North Ayrshire Council leader Marie Burns said: “While it is clear there will be disappointment for many that Ardeer won’t be home to the fusion plant, there is still much to be positive about.

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“We have shown what is possible for a unique location like Ardeer and we know that it remains a prime site ready for the right development.

“We will continue to pursue innovation and investment opportunities throughout North Ayrshire, and this process has demonstrated that our area has much to offer as a desirable location for large-scale investment.

“The experience we have gained working with partners on this project puts us in a strong position for commercial development and very attractive to prospective investors and employers.

“While the Step plant would have brought significant investment, jobs and training opportunities to North Ayrshire and the west of Scotland, we will continue to explore different possibilities and opportunities for our area.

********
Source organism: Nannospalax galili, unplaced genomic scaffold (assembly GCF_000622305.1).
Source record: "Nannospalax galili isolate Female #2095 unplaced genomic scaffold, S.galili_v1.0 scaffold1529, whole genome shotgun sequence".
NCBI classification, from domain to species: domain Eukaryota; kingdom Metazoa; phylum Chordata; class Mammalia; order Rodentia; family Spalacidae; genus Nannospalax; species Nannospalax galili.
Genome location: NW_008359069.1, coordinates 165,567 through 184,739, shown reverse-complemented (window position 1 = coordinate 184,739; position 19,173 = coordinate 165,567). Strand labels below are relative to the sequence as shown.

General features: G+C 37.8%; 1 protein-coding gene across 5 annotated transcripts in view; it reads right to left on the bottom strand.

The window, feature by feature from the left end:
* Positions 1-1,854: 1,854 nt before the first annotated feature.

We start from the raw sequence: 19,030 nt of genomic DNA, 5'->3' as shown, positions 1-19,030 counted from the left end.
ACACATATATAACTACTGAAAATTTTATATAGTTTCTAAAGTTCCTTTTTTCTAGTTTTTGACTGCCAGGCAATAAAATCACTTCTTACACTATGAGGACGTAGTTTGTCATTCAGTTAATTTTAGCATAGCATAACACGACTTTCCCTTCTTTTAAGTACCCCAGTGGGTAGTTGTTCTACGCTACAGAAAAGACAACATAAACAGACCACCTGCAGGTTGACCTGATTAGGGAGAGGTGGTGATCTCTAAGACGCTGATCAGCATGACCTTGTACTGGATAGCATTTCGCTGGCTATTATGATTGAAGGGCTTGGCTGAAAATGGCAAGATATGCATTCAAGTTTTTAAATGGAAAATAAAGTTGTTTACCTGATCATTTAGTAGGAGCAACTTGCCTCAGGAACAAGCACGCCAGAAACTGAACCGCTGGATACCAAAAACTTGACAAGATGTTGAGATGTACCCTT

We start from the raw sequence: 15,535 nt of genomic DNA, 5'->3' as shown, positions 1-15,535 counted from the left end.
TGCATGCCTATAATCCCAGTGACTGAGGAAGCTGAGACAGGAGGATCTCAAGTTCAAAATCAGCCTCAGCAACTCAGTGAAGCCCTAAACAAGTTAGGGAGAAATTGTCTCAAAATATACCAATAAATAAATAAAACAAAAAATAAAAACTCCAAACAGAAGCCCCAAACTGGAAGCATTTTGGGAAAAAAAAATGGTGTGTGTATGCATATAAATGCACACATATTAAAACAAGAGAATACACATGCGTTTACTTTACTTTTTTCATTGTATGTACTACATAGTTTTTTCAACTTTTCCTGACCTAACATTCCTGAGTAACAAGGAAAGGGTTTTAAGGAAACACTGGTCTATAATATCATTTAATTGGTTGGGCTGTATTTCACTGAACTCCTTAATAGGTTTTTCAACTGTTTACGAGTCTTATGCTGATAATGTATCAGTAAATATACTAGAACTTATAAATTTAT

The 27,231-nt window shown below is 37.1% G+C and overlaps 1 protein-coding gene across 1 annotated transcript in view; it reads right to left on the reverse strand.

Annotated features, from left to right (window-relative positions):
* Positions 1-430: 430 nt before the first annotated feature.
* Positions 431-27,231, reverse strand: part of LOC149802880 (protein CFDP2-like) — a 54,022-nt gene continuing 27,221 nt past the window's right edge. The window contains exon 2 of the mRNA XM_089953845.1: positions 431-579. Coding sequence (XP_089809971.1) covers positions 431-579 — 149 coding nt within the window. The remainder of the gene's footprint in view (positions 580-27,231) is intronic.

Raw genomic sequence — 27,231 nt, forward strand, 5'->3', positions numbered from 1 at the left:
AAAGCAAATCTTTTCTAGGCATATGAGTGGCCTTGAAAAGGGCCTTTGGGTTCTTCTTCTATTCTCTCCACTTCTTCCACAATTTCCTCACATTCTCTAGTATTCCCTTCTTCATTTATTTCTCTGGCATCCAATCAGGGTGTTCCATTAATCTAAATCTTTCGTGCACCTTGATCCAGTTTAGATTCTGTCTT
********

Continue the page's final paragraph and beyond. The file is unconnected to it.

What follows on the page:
“It’s important that we don’t lose momentum and it’s clear there is an appetite from national agencies such as Scottish Enterprise, Skills Development Scotland, the Scottish Council for Development and Industry among others, to usher in a new era of innovation in our area.

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“We will do everything we can to ensure that North Ayrshire will benefit from Step and the emerging UK fusion energy industry, as part of the large-scale supply chains and advanced manufacturing in not only this but other burgeoning areas such as aerospace and offshore renewables.”